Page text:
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Growing complaints of harassment and property damage from foreign tourists have led authorities in Kyoto to ban photography in parts of the city’s main geisha neighborhood, The Guardian reports. Kyoto as well as other locations in Japan have seen an influx of tourism in recent years and cities are forced to come to grips with visitors treating the country like it’s their own Disneyland.

The explosion of tourism in Kyoto has resulted in visitors loitering in doorways of private residences, sitting on bamboo fences, and trespassing all for the perfect selfie.


Kyoto is also the home of Ichiriki, the 300-year-old teahouse made famous by the book and film, Memoirs of a Geisha. Hundreds of tourists flock to this landmark in the city’s Gion district but not because they’re interested in its cultural and historical significance. Most are there for the sole purpose of taking a gander and photo of the geiko and maiko, or "qualified" and "trainee" geisha. One resident told The Guardian:

“The problem is that everyone thinks of Kyoto as their own private photo studio. I’ve seen maiko bursting into tears and fending off people who want to have their photo taken with them. They are not on display. This is a live, working environment."

A survey of 300 restaurants and shops in the area showed complaints ranging from littering and smoking while walking, to blocking traffic and trespassing, to even carrying geiko and maiko and chasing them down the street for a photograph.

The ban includes a fine of up to 10,000 yen, or $91.62, and the local ward has put up signs, telling visitors not to take pictures, near streets off of Hanamikoji, a main road. While the ban and fine are not legally binding, local businesses hope that setting this boundary will remind tourists to show more respect to the neighborhood and its residents. The city council is also distributing bookmarks and stickers with reminders, written in English and Chinese, about appropriate behavior.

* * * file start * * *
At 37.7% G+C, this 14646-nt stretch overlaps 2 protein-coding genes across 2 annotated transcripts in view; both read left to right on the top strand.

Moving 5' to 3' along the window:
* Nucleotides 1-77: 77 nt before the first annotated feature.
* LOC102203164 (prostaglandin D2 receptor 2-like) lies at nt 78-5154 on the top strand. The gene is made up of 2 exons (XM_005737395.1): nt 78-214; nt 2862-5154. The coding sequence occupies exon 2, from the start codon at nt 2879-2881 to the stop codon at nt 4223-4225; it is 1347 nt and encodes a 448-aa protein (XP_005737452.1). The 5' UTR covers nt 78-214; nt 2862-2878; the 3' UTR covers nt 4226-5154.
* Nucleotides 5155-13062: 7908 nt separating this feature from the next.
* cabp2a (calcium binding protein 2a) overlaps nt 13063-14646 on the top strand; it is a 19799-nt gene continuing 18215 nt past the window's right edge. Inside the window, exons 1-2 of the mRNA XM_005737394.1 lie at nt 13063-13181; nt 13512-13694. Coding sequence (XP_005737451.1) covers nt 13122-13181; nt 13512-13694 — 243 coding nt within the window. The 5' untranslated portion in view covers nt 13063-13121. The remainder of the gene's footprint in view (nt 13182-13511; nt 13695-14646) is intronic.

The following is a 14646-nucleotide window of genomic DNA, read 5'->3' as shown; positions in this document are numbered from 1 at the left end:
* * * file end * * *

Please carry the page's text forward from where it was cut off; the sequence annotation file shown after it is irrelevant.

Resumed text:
Yet, current signs with messages about etiquette have gone unacknowledged by tourists. Residents say the number of visitors has caused overcrowding in buses and restaurants as well as an overall commotion that ruins the city’s miyabi, in other words, the refined and peaceful atmosphere that initially attracts people to Kyoto. A new project being run through early December, aims to stop the problem where it started, via smartphone. Tourists will be asked to mind their Ps and Qs through an app that will dispatch a message in Chinese and English, requesting that they not take pictures of geiko and maiko without consent and touch private property, as soon as they come within about half a mile of Gion.

With next summer’s Tokyo Olympics, Japan’s tourism boom is expected to continue long after the international sporting event. Hopefully Kyoto’s recent ban will remind tourists that the country is not their own personal Instagram backdrop and geishas are not characters at an amusement park.  

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Header photo courtesy of Satoshi Hirayama via Pexels


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